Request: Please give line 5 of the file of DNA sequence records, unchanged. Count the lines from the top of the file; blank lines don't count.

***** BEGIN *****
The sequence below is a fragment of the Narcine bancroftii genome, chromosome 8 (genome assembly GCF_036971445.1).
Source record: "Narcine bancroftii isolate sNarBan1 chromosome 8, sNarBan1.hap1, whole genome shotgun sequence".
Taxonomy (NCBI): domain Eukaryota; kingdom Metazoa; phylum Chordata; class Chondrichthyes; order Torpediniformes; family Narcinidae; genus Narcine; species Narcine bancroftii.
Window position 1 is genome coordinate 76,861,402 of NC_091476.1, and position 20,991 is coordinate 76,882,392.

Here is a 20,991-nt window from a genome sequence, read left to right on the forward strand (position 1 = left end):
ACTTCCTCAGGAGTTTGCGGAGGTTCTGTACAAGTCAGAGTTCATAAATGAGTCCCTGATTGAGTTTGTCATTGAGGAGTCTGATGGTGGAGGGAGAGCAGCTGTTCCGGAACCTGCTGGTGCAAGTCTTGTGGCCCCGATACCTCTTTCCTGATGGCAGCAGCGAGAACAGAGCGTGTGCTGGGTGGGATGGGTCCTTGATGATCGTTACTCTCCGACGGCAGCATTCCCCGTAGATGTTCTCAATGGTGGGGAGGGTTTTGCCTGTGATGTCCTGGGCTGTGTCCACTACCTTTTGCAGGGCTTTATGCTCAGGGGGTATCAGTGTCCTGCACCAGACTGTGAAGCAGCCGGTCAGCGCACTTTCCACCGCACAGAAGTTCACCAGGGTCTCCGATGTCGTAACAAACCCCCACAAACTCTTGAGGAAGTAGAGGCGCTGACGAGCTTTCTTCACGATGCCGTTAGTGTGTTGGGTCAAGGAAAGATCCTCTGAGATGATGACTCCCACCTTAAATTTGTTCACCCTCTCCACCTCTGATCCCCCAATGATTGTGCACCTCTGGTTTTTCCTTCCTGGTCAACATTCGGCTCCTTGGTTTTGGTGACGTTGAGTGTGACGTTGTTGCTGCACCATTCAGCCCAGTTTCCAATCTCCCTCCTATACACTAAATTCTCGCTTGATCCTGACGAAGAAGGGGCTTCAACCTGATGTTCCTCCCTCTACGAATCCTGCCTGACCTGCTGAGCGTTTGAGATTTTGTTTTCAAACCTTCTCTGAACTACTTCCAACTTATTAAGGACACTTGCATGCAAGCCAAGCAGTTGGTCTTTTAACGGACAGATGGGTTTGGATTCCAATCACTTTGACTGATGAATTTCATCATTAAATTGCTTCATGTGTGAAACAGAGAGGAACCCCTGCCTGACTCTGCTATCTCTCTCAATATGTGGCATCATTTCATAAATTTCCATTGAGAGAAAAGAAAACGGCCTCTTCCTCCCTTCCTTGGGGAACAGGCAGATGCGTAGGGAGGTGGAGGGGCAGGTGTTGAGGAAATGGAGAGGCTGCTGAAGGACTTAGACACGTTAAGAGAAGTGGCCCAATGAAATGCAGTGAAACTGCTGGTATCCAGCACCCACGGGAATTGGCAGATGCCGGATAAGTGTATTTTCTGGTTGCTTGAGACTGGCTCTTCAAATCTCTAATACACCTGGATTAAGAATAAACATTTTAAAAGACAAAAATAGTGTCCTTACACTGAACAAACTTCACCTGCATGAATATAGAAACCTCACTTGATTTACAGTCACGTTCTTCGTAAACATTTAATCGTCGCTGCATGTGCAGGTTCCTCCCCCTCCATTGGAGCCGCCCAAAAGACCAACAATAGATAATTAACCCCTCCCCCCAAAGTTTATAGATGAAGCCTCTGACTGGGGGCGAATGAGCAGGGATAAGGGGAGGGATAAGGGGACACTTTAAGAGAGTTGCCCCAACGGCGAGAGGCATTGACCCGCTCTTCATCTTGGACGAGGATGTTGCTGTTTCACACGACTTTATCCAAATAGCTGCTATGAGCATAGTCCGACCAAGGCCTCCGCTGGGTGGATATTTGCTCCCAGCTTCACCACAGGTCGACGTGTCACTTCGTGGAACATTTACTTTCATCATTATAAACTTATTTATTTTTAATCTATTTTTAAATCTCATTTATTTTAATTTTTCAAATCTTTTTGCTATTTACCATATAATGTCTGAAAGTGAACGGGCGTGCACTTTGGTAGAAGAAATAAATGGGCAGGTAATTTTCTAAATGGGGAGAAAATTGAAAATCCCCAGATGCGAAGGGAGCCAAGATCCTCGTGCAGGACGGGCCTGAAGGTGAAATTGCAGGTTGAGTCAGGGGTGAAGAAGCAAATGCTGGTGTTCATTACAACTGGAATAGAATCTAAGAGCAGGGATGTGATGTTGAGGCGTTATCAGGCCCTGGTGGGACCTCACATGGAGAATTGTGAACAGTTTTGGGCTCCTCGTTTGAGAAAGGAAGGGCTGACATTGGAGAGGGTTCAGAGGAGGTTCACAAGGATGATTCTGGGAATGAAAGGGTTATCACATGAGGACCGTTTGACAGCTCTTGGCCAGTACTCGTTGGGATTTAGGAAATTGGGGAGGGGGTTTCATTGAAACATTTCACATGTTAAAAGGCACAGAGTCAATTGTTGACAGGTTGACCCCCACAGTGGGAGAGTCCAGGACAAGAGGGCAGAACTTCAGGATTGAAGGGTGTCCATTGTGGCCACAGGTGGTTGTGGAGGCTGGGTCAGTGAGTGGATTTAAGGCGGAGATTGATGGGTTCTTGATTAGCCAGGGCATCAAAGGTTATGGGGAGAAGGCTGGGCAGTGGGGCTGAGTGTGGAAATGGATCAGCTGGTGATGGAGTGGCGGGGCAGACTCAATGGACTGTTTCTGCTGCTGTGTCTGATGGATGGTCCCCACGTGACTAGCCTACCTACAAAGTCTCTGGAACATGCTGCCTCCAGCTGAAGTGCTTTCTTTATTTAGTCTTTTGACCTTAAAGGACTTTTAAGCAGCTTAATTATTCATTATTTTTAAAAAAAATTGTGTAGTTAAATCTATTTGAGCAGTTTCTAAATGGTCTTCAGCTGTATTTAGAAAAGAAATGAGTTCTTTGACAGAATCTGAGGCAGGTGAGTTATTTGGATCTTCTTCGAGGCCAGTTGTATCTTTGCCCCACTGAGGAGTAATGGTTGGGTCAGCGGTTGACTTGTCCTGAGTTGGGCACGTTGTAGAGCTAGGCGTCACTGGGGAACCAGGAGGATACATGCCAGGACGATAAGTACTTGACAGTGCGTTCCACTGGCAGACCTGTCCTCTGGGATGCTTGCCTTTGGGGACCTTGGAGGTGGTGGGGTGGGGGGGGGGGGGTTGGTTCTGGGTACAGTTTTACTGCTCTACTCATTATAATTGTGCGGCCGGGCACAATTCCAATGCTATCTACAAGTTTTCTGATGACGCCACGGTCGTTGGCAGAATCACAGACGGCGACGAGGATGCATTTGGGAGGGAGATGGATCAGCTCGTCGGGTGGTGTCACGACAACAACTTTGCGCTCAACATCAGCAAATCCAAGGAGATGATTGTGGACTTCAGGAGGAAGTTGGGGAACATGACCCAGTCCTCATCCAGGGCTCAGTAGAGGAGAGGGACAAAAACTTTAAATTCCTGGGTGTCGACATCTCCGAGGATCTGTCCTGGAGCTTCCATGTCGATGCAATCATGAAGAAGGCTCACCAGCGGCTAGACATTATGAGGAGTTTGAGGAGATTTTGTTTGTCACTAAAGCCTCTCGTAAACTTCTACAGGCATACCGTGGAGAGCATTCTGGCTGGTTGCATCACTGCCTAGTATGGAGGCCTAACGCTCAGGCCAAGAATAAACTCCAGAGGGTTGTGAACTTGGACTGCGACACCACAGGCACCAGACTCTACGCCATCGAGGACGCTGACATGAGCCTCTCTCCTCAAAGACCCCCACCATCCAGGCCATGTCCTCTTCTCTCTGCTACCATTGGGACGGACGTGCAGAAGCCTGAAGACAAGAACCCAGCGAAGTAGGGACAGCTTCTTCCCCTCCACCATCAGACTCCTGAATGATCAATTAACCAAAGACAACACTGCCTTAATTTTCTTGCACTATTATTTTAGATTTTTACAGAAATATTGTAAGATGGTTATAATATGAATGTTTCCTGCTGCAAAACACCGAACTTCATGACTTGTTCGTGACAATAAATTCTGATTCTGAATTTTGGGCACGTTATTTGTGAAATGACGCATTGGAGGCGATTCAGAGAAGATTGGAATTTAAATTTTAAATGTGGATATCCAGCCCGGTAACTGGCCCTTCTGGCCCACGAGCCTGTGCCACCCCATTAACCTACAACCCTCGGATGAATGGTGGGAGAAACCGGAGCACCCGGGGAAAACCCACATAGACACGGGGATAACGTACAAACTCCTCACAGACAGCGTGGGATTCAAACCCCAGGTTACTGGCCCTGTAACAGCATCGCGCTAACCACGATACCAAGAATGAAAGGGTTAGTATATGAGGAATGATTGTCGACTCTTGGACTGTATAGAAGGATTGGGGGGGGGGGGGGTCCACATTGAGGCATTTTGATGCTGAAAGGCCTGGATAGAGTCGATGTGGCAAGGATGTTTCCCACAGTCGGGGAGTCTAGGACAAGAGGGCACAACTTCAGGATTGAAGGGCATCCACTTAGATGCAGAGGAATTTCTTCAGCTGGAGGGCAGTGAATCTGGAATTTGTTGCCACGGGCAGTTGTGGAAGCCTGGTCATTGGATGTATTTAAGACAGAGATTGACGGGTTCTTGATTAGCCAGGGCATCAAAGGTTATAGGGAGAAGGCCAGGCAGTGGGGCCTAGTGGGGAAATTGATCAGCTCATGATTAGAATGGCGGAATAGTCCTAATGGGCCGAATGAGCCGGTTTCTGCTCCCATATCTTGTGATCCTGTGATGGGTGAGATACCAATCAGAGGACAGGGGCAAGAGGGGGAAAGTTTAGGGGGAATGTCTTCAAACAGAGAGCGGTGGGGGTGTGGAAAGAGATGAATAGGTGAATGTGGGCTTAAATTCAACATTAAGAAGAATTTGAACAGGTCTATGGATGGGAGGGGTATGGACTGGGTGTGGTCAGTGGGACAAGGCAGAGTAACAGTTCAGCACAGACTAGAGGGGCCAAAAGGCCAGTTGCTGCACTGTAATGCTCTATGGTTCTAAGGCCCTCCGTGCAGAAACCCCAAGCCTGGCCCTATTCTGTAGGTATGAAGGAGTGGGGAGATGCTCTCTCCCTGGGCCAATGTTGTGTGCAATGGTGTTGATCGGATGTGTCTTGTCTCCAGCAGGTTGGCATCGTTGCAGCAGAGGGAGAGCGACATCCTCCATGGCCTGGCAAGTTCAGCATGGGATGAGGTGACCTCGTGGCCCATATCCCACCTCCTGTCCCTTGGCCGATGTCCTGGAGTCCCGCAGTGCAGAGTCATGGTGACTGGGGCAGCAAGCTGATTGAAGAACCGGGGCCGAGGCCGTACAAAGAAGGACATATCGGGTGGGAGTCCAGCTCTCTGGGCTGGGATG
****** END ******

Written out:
Here is a 20,991-nt window from a genome sequence, read left to right on the forward strand (position 1 = left end):